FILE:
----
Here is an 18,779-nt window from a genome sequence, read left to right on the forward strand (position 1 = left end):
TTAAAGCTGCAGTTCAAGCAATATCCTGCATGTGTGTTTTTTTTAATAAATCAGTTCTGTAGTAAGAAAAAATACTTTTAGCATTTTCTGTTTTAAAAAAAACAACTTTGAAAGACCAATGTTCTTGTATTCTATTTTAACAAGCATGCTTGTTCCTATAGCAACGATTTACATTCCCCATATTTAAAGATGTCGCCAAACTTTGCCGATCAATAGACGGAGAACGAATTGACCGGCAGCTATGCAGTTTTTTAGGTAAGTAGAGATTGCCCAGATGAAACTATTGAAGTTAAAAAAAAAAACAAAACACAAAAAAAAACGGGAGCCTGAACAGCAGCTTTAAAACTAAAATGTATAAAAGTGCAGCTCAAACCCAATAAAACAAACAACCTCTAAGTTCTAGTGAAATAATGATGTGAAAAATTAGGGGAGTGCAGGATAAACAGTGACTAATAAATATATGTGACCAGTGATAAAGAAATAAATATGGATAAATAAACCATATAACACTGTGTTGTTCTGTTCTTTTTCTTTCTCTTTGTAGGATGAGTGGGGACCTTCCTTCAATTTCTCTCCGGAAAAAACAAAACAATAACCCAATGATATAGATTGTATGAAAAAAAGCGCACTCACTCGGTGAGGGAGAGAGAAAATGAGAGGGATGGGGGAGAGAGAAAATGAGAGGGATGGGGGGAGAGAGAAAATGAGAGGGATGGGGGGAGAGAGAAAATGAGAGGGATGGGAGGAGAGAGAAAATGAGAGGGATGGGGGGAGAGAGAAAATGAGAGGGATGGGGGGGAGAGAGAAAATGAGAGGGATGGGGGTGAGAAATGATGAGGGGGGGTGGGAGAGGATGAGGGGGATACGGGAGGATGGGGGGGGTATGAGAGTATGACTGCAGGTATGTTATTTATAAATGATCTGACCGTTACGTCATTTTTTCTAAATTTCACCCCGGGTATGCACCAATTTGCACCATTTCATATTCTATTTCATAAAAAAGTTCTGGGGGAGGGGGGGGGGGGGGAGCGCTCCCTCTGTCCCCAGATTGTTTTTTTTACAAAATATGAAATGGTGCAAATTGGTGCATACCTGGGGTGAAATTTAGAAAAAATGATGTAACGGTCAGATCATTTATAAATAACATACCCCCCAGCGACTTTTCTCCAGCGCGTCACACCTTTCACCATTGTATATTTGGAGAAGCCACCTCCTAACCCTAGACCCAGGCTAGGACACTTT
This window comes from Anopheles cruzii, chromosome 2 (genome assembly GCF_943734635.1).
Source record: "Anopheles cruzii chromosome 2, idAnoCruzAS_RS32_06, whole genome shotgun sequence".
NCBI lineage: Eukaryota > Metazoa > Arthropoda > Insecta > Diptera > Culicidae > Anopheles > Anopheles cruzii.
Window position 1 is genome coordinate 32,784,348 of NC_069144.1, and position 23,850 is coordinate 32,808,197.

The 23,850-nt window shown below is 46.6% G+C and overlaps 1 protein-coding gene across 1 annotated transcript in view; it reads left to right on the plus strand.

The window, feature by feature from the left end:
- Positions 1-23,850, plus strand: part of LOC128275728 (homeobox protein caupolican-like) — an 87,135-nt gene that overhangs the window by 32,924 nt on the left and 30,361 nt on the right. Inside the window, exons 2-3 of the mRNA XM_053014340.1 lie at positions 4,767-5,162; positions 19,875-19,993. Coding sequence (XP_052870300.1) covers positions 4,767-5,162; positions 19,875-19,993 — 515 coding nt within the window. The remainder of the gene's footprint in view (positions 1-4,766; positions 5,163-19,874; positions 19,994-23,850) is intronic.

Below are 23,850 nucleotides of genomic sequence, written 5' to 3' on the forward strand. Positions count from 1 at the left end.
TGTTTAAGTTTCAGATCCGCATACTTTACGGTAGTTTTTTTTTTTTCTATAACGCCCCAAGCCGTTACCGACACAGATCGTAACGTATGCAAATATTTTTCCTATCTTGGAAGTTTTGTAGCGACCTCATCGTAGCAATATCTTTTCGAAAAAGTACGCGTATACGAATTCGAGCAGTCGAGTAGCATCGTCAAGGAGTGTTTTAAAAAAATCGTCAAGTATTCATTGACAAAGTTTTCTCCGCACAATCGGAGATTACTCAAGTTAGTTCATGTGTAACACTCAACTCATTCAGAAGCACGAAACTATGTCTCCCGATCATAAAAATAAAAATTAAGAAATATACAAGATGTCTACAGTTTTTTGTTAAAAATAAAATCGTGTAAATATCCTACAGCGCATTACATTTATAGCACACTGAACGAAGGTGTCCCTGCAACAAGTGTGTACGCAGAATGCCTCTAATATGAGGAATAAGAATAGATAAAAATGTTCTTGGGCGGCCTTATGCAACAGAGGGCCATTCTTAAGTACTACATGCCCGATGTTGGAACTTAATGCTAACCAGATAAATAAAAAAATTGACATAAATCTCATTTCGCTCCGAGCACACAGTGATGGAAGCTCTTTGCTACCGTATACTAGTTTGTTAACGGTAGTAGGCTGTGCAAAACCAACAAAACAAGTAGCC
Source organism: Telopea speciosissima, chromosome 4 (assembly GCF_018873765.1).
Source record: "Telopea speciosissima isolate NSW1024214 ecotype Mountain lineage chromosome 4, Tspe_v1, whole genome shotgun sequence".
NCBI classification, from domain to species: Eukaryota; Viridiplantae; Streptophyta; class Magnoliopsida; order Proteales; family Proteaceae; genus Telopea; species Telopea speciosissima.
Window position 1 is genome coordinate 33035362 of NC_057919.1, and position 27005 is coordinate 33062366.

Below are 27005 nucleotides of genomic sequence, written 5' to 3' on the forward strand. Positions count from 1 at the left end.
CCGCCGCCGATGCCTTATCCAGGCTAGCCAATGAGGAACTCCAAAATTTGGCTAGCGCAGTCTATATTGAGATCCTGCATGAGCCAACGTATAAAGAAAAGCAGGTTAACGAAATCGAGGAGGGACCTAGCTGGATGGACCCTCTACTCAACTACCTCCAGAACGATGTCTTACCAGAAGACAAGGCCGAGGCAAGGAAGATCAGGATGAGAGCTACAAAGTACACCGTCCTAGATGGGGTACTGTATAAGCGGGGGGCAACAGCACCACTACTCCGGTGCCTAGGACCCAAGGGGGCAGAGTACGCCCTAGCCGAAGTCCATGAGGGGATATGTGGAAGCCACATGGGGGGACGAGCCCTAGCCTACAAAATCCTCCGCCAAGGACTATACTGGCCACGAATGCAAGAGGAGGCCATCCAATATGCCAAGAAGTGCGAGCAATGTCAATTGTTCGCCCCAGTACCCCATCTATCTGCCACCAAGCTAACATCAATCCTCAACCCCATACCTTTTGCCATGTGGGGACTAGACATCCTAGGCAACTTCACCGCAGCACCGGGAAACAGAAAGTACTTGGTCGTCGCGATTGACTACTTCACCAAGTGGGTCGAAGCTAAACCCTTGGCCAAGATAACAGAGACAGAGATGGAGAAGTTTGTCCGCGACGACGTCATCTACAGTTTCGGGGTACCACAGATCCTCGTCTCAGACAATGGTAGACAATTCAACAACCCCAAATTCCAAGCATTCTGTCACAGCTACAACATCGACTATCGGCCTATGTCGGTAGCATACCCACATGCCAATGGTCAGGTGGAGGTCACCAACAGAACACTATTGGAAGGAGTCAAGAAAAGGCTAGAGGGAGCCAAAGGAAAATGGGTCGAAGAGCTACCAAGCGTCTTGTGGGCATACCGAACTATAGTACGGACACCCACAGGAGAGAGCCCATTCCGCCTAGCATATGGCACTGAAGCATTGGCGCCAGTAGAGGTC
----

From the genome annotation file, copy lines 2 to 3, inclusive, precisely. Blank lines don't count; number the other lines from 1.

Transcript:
TTAAAGCTGCAGTTCAAGCAATATCCTGCATGTGTGTTTTTTTTAATAAATCAGTTCTGTAGTAAGAAAAAATACTTTTAGCATTTTCTGTTTTAAAAAAAACAACTTTGAAAGACCAATGTTCTTGTATTCTATTTTAACAAGCATGCTTGTTCCTATAGCAACGATTTACATTCCCCATATTTAAAGATGTCGCCAAACTTTGCCGATCAATAGACGGAGAACGAATTGACCGGCAGCTATGCAGTTTTTTAGGTAAGTAGAGATTGCCCAGATGAAACTATTGAAGTTAAAAAAAAAAACAAAACACAAAAAAAAACGGGAGCCTGAACAGCAGCTTTAAAACTAAAATGTATAAAAGTGCAGCTCAAACCCAATAAAACAAACAACCTCTAAGTTCTAGTGAAATAATGATGTGAAAAATTAGGGGAGTGCAGGATAAACAGTGACTAATAAATATATGTGACCAGTGATAAAGAAATAAATATGGATAAATAAACCATATAACACTGTGTTGTTCTGTTCTTTTTCTTTCTCTTTGTAGGATGAGTGGGGACCTTCCTTCAATTTCTCTCCGGAAAAAACAAAACAATAACCCAATGATATAGATTGTATGAAAAAAAGCGCACTCACTCGGTGAGGGAGAGAGAAAATGAGAGGGATGGGGGAGAGAGAAAATGAGAGGGATGGGGGGAGAGAGAAAATGAGAGGGATGGGGGGAGAGAGAAAATGAGAGGGATGGGAGGAGAGAGAAAATGAGAGGGATGGGGGGAGAGAGAAAATGAGAGGGATGGGGGGGAGAGAGAAAATGAGAGGGATGGGGGTGAGAAATGATGAGGGGGGGTGGGAGAGGATGAGGGGGATACGGGAGGATGGGGGGGGTATGAGAGTATGACTGCAGGTATGTTATTTATAAATGATCTGACCGTTACGTCATTTTTTCTAAATTTCACCCCGGGTATGCACCAATTTGCACCATTTCATATTCTATTTCATAAAAAAGTTCTGGGGGAGGGGGGGGGGGGGGAGCGCTCCCTCTGTCCCCAGATTGTTTTTTTTACAAAATATGAAATGGTGCAAATTGGTGCATACCTGGGGTGAAATTTAGAAAAAATGATGTAACGGTCAGATCATTTATAAATAACATACCCCCCAGCGACTTTTCTCCAGCGCGTCACACCTTTCACCATTGTATATTTGGAGAAGCCACCTCCTAACCCTAGACCCAGGCTAGGACACTTT
This window comes from Anopheles cruzii, chromosome 2 (genome assembly GCF_943734635.1).